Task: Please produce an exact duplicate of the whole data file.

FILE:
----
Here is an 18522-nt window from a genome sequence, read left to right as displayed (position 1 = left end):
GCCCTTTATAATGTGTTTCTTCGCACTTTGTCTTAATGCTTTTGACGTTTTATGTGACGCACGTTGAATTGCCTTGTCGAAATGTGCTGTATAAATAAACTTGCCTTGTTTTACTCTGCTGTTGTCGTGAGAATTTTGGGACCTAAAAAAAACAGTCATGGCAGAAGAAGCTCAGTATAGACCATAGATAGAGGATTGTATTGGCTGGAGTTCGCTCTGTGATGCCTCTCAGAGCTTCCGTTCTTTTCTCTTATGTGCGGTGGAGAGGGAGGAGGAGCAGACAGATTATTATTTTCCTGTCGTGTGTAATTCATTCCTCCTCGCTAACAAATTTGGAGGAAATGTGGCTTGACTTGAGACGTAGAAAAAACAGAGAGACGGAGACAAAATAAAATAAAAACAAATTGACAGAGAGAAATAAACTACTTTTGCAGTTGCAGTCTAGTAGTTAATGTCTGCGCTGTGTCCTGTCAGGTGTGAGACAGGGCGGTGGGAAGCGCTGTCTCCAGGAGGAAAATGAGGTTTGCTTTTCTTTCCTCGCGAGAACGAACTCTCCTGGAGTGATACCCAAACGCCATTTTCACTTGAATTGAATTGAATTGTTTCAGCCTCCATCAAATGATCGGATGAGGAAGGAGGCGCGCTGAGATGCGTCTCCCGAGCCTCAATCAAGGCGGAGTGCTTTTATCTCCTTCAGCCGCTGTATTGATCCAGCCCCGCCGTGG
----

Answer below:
Here is an 18522-nt window from a genome sequence, read left to right as displayed (position 1 = left end):
GCCCTTTATAATGTGTTTCTTCGCACTTTGTCTTAATGCTTTTGACGTTTTATGTGACGCACGTTGAATTGCCTTGTCGAAATGTGCTGTATAAATAAACTTGCCTTGTTTTACTCTGCTGTTGTCGTGAGAATTTTGGGACCTAAAAAAAACAGTCATGGCAGAAGAAGCTCAGTATAGACCATAGATAGAGGATTGTATTGGCTGGAGTTCGCTCTGTGATGCCTCTCAGAGCTTCCGTTCTTTTCTCTTATGTGCGGTGGAGAGGGAGGAGGAGCAGACAGATTATTATTTTCCTGTCGTGTGTAATTCATTCCTCCTCGCTAACAAATTTGGAGGAAATGTGGCTTGACTTGAGACGTAGAAAAAACAGAGAGACGGAGACAAAATAAAATAAAAACAAATTGACAGAGAGAAATAAACTACTTTTGCAGTTGCAGTCTAGTAGTTAATGTCTGCGCTGTGTCCTGTCAGGTGTGAGACAGGGCGGTGGGAAGCGCTGTCTCCAGGAGGAAAATGAGGTTTGCTTTTCTTTCCTCGCGAGAACGAACTCTCCTGGAGTGATACCCAAACGCCATTTTCACTTGAATTGAATTGAATTGTTTCAGCCTCCATCAAATGATCGGATGAGGAAGGAGGCGCGCTGAGATGCGTCTCCCGAGCCTCAATCAAGGCGGAGTGCTTTTATCTCCTTCAGCCGCTGTATTGATCCAGCCCCGCCGTGG